How do planes know what altitude they're cruising at?

I know that when planes enter the aerodome containing the airfield of destination, the ATIS will tell them an altimeter setting so the system knows how to calculate their altitude above their field; what about in cruise? Do they listen to the ATIS of every sector while cruising as well?

Above Transition Altitude (e.g. this is 5000ft in Germany) the altitude is measured in flight levels (FL) - each FL equals 100ft and is measured above an artificial QNH of 1013,25 hPa. If you cruise for example at FL380 that will be 38000ft above the pressure level of 1013,25 hPa. This system assures that 2 aircraft which are 10 FL apart (e.g. FL370 and FL380) always have the required separation of 1000ft. During descent when passing Transition Level you will change your altimeter setting to local QNH which ATC will tell you.

• Also nicely illustrated in Altimeter setting procedures
– mins
Feb 13, 2019 at 9:54
• Addendum: which ATC will tell you or which you get from ATIS.
– user
Feb 13, 2019 at 12:04
• @aCVn Correct, however ATC has to tell you when they clear you to an altitude. Feb 13, 2019 at 12:13
• It's possible to fly VFR between untowered airports without ever talking to ATC, so you'd need to pick up altimeter settings from ASOS/AWOS/etc. along the way. However, if the transition altitude is in class E/G airspace (yes, it can happen), you only need to fuss with that at the start and end of the flight since you're at Flight Levels in between. Feb 13, 2019 at 17:20
• In other words, whenever you exceed the local transition altitude, everyone switches their altimeters to standard pressure and leaves them there until they descend again. Flight levels and aircraft then float up and down with local pressure but they all do so together, maintaining proper separation with respect to each other.
– J...
Feb 13, 2019 at 17:33

To combine the other two answers:

Below the "transition altitude" (which is 18,000 feet in the US, 5,000 feet in Germany), the pilot has to pay attention to the current altimeter setting, and adjust it accordingly. However, they don't have to listen to ATIS/AWOS/etc., most controllers will give you the current altimeter setting when you check in with them, or when you make some request, or when it changes, or sometimes just for no reason at all. If you're not talking to ATC, though, you would have to get the local altimeter settings from ATIS, or satellite weather, or some other source.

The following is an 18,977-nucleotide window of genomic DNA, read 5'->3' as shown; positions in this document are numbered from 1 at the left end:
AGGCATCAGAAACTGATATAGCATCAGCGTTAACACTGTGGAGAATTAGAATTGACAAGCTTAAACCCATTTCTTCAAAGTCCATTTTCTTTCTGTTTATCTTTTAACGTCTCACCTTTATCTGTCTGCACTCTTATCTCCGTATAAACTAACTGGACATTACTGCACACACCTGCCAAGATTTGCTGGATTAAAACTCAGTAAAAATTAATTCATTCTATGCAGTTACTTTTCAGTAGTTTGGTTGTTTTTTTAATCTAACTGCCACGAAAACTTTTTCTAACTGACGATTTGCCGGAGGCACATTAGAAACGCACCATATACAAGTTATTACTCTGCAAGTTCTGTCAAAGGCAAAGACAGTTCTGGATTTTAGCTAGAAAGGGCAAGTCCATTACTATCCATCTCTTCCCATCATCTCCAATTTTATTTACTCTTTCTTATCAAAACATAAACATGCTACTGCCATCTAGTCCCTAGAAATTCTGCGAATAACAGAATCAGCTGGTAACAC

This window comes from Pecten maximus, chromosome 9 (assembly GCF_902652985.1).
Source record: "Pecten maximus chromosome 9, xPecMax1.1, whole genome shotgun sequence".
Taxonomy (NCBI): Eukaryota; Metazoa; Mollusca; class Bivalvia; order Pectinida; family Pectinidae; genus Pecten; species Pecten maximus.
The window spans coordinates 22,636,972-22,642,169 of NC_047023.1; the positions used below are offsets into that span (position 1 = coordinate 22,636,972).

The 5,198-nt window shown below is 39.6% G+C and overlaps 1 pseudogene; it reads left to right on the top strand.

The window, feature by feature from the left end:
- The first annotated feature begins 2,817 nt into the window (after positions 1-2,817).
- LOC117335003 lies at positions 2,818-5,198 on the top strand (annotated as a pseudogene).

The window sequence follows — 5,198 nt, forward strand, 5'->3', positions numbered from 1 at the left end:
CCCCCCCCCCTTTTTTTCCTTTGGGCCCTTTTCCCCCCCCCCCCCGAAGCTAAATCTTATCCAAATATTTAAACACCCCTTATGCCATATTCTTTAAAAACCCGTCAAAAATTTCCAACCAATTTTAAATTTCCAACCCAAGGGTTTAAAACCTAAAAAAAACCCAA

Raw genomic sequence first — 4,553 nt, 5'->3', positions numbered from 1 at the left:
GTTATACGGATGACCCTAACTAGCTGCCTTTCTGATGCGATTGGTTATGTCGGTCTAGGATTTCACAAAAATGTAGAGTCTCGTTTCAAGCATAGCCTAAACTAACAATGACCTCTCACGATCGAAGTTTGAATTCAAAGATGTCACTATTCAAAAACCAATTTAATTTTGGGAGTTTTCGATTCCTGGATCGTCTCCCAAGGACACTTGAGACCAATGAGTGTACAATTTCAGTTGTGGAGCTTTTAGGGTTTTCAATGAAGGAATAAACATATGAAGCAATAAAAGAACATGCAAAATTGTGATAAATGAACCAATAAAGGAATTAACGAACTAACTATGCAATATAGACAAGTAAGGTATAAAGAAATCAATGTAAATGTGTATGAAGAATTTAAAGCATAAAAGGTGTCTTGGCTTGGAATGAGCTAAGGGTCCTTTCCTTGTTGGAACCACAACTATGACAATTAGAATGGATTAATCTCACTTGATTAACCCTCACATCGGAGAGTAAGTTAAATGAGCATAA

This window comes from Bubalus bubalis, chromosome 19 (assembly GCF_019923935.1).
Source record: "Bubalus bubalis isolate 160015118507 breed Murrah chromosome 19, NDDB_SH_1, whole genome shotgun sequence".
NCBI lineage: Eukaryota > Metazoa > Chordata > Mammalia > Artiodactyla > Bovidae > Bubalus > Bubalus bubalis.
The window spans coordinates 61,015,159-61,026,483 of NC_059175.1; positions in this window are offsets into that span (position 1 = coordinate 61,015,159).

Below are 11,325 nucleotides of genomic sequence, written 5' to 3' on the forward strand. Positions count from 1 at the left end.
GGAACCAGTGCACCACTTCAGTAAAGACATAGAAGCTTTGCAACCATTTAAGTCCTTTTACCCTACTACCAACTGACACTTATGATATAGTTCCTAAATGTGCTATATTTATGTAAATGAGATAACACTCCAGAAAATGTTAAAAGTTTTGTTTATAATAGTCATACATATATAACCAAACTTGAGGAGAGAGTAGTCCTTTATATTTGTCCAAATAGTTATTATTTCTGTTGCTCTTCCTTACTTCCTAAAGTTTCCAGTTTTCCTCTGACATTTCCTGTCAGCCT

If you're above the transition altitude, however, you are supposed to just set your altimeter to a fixed 29.92 inHg or 1013 hPa. The theory is that when you're that high, the distance to the ground doesn't matter. There are no towers to avoid or anything, so you only need to pay attention to the distance between planes. Having one single setting helps relieve the pilots of fast-moving planes from having to constantly adjust their altimeters while still providing vertical separation between aircraft.

• It's interesting that Germany would have a transition altitude of 5,000 feet, given that Germany has terrain substantially higher than that. Feb 14, 2019 at 4:21
• @NateEldredge It is not 5000 ft everywhere: The definition says 5000 ft AMSL or 2000 ft AGL, whichever is higher. See here for details. Feb 14, 2019 at 11:49
• +1 for explaining about transition altitude. I've never flown a plane that high so Flight Levels escaped my answer. Aug 5, 2019 at 17:44

Do they listen to the ATIS of every sector while cruising as well?

Yes, smaller planes listen to ATIS/ASOS/AWOS or ATC while enroute below 18,000 ft (in the US) and adjust the altimeter setting in the Kollsman window accordingly.

These are both set to 29.92 for example

• Top one looks like 29.90 to me.
– J...
Feb 13, 2019 at 17:30
• Could be. I claim parallax! Feb 13, 2019 at 18:38

In a word: altimeter. It is a device that measures the pressure of the atmosphere. Flight levels are expressed as height above Mean Sea Level or MSL, a worldwide standard of pressure at sea level at a specified temperature or "standard temperature and pressure". The referenced altimeter reading is actual pressure at the surface.

Altimeters in aircraft can be adjusted to compensate for local variations in the air pressure so that altimeters in all aircraft display approximately the same readings at consistent heights above the surface in the area. Periodic pressure references and adjustments are necessary as air pressure fluctuates due to weather patterns.

Air traffic controllers usually give periodic altimeter settings, especially when first contacted during communication hand-offs. Pilots may also request that information from them. Other sources are ATIS, if a tower-controlled airfield is nearby, En-route Flight Advisory Service (EFAS), and automated weather reporting stations such as ASOS and AWOS.

When attempting to land at a controlled airfield, a wise pilot will listen to the ATIS prior to contacting the approach controller. In instrument conditions, having an accurate altimeter setting (among other things) is critical to operating and landing safely.